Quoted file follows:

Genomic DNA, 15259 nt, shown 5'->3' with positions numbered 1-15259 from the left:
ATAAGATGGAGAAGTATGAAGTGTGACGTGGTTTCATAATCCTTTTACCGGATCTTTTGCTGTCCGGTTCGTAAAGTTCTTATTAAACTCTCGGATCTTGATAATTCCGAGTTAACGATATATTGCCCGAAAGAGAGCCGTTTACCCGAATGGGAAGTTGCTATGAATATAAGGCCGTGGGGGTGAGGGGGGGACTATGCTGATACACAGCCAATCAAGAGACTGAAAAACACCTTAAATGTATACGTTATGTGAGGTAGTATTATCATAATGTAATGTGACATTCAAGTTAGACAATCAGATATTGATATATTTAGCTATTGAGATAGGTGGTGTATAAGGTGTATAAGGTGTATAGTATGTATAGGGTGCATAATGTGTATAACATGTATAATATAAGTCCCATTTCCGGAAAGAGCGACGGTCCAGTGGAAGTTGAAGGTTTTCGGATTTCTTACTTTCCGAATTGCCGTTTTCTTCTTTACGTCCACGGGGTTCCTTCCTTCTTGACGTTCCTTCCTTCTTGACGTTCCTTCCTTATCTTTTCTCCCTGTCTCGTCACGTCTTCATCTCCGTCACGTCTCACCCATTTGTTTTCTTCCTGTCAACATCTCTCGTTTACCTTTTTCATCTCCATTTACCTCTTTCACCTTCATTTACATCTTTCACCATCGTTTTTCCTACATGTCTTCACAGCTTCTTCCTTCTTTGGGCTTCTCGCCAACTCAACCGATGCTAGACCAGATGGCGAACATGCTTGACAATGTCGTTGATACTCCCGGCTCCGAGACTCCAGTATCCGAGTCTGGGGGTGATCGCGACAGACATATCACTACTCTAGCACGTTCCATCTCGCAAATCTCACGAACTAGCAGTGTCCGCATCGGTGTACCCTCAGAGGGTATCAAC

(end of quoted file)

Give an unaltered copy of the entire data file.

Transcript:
Genomic DNA, 15259 nt, shown 5'->3' with positions numbered 1-15259 from the left:
ATAAGATGGAGAAGTATGAAGTGTGACGTGGTTTCATAATCCTTTTACCGGATCTTTTGCTGTCCGGTTCGTAAAGTTCTTATTAAACTCTCGGATCTTGATAATTCCGAGTTAACGATATATTGCCCGAAAGAGAGCCGTTTACCCGAATGGGAAGTTGCTATGAATATAAGGCCGTGGGGGTGAGGGGGGGACTATGCTGATACACAGCCAATCAAGAGACTGAAAAACACCTTAAATGTATACGTTATGTGAGGTAGTATTATCATAATGTAATGTGACATTCAAGTTAGACAATCAGATATTGATATATTTAGCTATTGAGATAGGTGGTGTATAAGGTGTATAAGGTGTATAGTATGTATAGGGTGCATAATGTGTATAACATGTATAATATAAGTCCCATTTCCGGAAAGAGCGACGGTCCAGTGGAAGTTGAAGGTTTTCGGATTTCTTACTTTCCGAATTGCCGTTTTCTTCTTTACGTCCACGGGGTTCCTTCCTTCTTGACGTTCCTTCCTTCTTGACGTTCCTTCCTTATCTTTTCTCCCTGTCTCGTCACGTCTTCATCTCCGTCACGTCTCACCCATTTGTTTTCTTCCTGTCAACATCTCTCGTTTACCTTTTTCATCTCCATTTACCTCTTTCACCTTCATTTACATCTTTCACCATCGTTTTTCCTACATGTCTTCACAGCTTCTTCCTTCTTTGGGCTTCTCGCCAACTCAACCGATGCTAGACCAGATGGCGAACATGCTTGACAATGTCGTTGATACTCCCGGCTCCGAGACTCCAGTATCCGAGTCTGGGGGTGATCGCGACAGACATATCACTACTCTAGCACGTTCCATCTCGCAAATCTCACGAACTAGCAGTGTCCGCATCGGTGTACCCTCAGAGGGTATCAAC